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The project I am working on has a segment which requires AES encryption and decryption. From all the possible internet source that I could look up, it was hard to find any reference to AES256 encryption without having to download and install the Unlimited Strength JCE files from Sun's (now Oracle's website). Besides whatever legal issues that exist with the distribution of the same, it is not helping us very practically when it comes to asking an end user to visit a particular website and download some files, put them in a directory and then add things to classpath if on Windows etc!

There were some references on the internet to BountyCastle's lightweight API which possibly didn't require the JCE files, but I couldn't look up a very relevant reference or example which demonstrated it.

Not sure, but is this a problem with every other programming language?

If it is not possible to have AES 256 bit encryption without those having those particular JCE files installed, then can the JNI approach help?

To elaborate a bit, can AES 256 encryption be done in C/C++ and then can I call those using JNI to have the desired results? Would packaging the software (as a jar file) be a cause of concern, or can there be other issues?

Another important factor that comes into play is that the project would be run both of Mac and Windows, so can be be limitations using C/C++ (specific compiler/interpreter versions or anything)?

Is there a different way to handle this? Any other approach(es)?

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2  
Welcome to Stack Overflow. I've taken the liberty to remove some of text that wasn't really necessary. We like our questions concise and this one is already plenty long without that text ;-) – Joachim Sauer Mar 21 '13 at 15:34
2  
I think you can find a Java AES implementation here: jce.iaik.tugraz.at but I think it is only free for research/students. – HectorLector Mar 21 '13 at 15:45
    
Don't forget to upvote or to accept answers, Norah... – Maarten Bodewes May 5 '13 at 9:33

The key size restrictions are implemented in the Cipher class of Java. It is possible to use any other class that implements AES to get AES-256 functionality. For instance, it is possible to use the "lightweight" API of Bouncy Castle to use key sizes of any strength. In that case you can e.g. use org.bouncycastle.crypto.engines.AESFastEngine directly (and a mode and a padding of your choice. It is still possible to use the normal .jar for Bouncy Castle, but you won't be using the JCA functionality of the BouncyCastle provider.

This has some disadvantages and advantages. The lightweight Bouncy Castle API is somewhat lower level to the JCA functionality added to the Sun classes by the "BC" provider. Furthermore, a lot of components (such as the SSL layer within Java, JSSE, or the XML encryption libraries) use the JCA to supply the required cryptographic functionality. The libraries that require JCA functionality will still be limited to restricted key sizes.

Note that using other providers won't work, as the Cipher class itself checks for the key size. The CipherSpi implementation classes that may be contained within a JCA provider cannot (positively) influence the allowed key sizes. You can only directly use the implementation classes.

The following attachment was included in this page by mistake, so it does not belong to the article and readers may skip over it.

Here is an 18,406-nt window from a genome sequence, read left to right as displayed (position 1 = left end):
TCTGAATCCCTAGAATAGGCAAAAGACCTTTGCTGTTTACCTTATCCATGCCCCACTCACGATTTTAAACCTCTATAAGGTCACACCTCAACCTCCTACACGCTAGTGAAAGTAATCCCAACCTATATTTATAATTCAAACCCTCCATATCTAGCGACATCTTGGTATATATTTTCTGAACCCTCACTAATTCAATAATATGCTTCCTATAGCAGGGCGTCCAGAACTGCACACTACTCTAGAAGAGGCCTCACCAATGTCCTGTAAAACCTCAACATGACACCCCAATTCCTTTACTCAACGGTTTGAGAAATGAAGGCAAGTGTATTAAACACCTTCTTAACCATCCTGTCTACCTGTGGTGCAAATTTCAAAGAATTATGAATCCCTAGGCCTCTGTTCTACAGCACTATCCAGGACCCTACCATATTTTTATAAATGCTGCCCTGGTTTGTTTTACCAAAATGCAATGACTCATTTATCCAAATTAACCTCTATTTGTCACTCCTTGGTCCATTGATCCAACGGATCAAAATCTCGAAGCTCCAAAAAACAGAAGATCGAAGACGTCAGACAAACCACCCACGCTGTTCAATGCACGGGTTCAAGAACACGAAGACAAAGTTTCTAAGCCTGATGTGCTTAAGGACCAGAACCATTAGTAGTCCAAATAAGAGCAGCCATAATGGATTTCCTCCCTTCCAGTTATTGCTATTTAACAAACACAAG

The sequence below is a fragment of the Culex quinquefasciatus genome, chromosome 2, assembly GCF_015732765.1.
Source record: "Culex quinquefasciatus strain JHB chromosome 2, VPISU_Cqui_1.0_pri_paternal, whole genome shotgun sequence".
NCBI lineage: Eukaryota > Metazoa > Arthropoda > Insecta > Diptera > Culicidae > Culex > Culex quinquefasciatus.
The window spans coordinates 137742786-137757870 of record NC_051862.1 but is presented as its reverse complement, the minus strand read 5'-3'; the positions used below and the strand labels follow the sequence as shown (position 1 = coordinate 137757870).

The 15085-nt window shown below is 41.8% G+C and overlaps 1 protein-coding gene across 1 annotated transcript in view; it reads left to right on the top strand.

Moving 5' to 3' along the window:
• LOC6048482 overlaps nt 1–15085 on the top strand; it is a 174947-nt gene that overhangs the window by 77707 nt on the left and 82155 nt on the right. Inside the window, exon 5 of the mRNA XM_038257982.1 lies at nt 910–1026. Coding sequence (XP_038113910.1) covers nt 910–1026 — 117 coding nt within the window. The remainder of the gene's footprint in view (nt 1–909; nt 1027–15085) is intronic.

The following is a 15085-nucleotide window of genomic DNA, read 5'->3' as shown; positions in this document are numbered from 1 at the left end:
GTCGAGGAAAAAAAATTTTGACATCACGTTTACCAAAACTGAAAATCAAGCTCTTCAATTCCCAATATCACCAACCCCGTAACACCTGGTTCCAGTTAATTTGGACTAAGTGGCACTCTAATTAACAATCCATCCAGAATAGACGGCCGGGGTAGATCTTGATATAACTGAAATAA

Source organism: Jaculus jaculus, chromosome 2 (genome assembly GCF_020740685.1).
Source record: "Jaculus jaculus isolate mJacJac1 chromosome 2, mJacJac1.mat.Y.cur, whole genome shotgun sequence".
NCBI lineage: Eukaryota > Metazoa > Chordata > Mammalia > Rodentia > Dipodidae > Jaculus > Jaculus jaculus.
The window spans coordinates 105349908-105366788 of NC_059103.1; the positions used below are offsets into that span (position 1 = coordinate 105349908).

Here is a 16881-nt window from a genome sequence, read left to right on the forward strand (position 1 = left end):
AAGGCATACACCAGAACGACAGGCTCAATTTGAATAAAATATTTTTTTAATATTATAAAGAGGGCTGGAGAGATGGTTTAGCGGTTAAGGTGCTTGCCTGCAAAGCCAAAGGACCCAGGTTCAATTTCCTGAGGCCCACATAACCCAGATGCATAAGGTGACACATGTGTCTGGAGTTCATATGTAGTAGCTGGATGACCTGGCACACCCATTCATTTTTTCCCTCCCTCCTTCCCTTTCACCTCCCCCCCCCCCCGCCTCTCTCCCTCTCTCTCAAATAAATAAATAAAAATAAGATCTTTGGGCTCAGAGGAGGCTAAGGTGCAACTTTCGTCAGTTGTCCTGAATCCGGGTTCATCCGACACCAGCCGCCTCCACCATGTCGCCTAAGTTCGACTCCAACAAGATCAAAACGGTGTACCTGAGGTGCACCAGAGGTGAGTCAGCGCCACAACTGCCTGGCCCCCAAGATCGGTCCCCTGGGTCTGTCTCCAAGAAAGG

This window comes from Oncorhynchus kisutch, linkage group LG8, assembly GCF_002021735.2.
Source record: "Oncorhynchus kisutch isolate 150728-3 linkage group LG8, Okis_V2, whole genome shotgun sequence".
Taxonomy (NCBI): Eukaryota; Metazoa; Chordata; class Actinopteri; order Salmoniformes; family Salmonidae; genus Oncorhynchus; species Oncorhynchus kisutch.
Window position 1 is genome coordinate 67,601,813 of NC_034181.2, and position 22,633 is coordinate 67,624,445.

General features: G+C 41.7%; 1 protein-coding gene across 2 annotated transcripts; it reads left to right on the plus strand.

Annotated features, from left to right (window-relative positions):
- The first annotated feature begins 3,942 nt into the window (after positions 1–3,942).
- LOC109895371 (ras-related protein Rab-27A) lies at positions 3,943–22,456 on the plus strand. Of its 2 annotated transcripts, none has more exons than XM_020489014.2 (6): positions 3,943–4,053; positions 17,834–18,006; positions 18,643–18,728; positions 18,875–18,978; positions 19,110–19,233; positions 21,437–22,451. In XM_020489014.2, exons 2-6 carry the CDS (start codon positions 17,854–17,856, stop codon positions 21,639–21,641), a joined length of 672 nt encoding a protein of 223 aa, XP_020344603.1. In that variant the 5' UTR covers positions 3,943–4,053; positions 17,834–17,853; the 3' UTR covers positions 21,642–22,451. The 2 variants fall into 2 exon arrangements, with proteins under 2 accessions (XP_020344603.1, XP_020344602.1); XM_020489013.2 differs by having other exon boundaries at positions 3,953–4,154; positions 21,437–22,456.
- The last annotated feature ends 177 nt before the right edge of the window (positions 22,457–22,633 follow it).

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link helped – Norah Apr 13 '13 at 18:43

First of all, no it is not a problem with every programming environment. OpenSSL which is written in C has support for large keys for example. From experience with both JCE and JNI I would however suggest that you find a way to use pure Java instead of loading a native library through JNI. It is just a lot easier.

A practical solution: Is your application installed using some kind of installer application during installation? If so, then one solution could be to use this installer to also install JCE.

BouncyCastle unfortunately also uses JCE as stated in their FAQ.

UPDATE 1: I found this library which might be what you are looking for. It doesn't seem to be maintained any longer however: http://www.cryptix.org/

UPDATE 2: GNU has a library which implements AES256: http://www.gnu.org/software/gnu-crypto/ . More on the available ciphers here: http://www.gnu.org/software/gnu-crypto/manual/Ciphers.html

Code example using GNU-Crypto given that you already have your key loaded in key_bytes:

IBlockCipher cipher = CipherFactory.getInstance("AES");
Map attributes = new HashMap();
attributes.put(IBlockCipher.CIPHER_BLOCK_SIZE, new Integer(16));
attributes.put(IBlockCipher.KEY_MATERIAL, key_bytes);
cipher.init(attributes);
int bs = cipher.currentBlockSize();

for (int i = 0; i + bs < pt.length; i += bs)
{
    cipher.encryptBlock(pt, i, ct, i);
}

for (int i = 0; i + bs < cpt.length; i += bs)
{
    cipher.decryptBlock(ct, i, cpt, i);
}

Please insure that you use a cryptographically secure random number generator such as SecureRandom to create your 256 bytes for the key:

byte[] seed = xxx; // Be sure to get a good new seed on every client machine.
SecureRandom random = new SecureRandom(seed);
byte[] key_bytes = new byte[256];
random.nextBytes(key_bytes);
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3  
The Bouncycastle lightweight API does not use the JCE and thus is not subject to the need for the unlimited jurisdiction crypto files. – James K Polk Mar 21 '13 at 20:38
    
@GregS used this as base for an answer – Maarten Bodewes Mar 23 '13 at 15:40
    
Pointing to an unmaintained crypto library should normally end in a -1, but I'll leave it be as the other info is correct. – Maarten Bodewes May 5 '13 at 9:31

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